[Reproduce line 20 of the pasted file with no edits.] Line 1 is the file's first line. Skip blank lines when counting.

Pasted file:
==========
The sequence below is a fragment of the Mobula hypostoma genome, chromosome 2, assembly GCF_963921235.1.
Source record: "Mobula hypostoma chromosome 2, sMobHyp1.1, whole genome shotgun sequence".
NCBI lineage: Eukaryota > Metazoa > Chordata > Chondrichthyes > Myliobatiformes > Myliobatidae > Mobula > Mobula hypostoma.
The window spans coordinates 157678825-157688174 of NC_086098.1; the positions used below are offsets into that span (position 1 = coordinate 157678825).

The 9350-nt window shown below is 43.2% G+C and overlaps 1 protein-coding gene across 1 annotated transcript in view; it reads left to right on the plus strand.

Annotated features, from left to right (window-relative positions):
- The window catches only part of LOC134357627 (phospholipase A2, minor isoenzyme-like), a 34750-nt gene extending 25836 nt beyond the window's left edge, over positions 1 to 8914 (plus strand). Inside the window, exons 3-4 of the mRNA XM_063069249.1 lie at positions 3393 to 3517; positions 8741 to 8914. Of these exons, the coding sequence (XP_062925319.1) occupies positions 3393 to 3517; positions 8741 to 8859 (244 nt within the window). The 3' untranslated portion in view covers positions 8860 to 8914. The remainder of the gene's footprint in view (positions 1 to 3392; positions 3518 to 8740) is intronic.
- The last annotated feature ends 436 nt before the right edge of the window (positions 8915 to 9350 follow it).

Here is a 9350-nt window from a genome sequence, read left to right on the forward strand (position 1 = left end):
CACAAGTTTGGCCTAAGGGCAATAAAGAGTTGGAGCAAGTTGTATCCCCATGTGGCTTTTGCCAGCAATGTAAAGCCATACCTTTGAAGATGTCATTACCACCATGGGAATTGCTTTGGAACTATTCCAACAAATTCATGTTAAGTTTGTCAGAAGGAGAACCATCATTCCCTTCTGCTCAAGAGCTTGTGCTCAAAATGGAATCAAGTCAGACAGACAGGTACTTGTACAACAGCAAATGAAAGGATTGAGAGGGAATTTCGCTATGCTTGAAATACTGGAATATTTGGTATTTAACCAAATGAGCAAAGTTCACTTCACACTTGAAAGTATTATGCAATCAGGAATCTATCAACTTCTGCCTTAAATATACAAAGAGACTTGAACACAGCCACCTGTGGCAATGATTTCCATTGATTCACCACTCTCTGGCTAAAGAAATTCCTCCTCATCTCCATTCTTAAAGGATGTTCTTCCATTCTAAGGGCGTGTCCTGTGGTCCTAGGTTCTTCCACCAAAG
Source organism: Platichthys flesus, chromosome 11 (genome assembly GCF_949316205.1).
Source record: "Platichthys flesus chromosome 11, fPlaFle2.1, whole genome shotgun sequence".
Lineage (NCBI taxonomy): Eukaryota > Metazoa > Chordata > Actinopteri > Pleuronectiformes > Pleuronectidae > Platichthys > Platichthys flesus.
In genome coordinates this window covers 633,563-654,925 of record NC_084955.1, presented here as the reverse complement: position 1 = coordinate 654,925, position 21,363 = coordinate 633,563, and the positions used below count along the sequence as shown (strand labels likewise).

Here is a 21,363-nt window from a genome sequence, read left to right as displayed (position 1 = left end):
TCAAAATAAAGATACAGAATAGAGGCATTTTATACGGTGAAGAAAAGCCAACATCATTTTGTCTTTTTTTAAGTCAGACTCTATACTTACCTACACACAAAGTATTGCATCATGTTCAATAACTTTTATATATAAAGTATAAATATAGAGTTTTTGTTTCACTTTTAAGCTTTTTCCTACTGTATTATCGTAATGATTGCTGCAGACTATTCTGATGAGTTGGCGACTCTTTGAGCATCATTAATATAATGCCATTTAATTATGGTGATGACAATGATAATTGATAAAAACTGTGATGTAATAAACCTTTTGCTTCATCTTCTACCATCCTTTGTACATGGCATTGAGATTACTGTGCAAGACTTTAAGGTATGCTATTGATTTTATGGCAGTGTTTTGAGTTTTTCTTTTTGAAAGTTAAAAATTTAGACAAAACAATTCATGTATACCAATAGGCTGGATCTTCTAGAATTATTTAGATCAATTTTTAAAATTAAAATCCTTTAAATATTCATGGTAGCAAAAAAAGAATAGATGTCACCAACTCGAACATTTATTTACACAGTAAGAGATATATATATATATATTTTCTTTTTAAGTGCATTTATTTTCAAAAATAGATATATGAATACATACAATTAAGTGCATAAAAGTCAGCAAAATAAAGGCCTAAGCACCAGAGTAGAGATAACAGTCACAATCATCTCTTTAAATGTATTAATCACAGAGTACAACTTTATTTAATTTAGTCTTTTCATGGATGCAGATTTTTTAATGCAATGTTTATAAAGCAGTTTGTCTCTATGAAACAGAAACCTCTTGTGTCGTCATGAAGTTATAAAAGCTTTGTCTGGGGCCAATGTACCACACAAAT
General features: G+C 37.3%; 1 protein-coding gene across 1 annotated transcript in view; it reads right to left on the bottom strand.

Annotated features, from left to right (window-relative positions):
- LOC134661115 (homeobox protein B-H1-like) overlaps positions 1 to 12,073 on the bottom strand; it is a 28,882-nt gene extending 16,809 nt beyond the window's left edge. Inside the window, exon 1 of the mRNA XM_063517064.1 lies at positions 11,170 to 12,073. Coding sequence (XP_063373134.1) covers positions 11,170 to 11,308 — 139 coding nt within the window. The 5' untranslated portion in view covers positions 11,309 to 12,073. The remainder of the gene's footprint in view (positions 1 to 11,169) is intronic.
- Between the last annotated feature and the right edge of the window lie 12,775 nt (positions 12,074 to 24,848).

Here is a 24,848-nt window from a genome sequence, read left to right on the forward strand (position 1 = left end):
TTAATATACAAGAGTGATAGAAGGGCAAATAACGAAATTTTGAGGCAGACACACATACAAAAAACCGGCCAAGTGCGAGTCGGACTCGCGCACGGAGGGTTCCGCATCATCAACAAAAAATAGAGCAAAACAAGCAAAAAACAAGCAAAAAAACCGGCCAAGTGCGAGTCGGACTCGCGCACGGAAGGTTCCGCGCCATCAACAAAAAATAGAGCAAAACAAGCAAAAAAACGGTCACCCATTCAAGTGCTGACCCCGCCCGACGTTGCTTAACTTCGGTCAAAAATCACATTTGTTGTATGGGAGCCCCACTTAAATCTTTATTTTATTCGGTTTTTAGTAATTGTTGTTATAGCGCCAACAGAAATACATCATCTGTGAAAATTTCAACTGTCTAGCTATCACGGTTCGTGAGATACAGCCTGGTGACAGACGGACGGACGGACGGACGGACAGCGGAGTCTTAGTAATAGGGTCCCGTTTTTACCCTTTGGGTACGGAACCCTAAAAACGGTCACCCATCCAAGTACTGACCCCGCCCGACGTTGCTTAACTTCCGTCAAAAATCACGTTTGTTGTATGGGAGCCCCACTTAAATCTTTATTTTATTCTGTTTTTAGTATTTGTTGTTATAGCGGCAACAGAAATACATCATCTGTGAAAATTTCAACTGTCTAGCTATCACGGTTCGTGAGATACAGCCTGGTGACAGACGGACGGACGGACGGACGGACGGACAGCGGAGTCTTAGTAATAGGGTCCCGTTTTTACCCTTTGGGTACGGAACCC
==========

- Between the last annotated feature and the right edge of the window lie 12,775 nt (positions 12,074 to 24,848).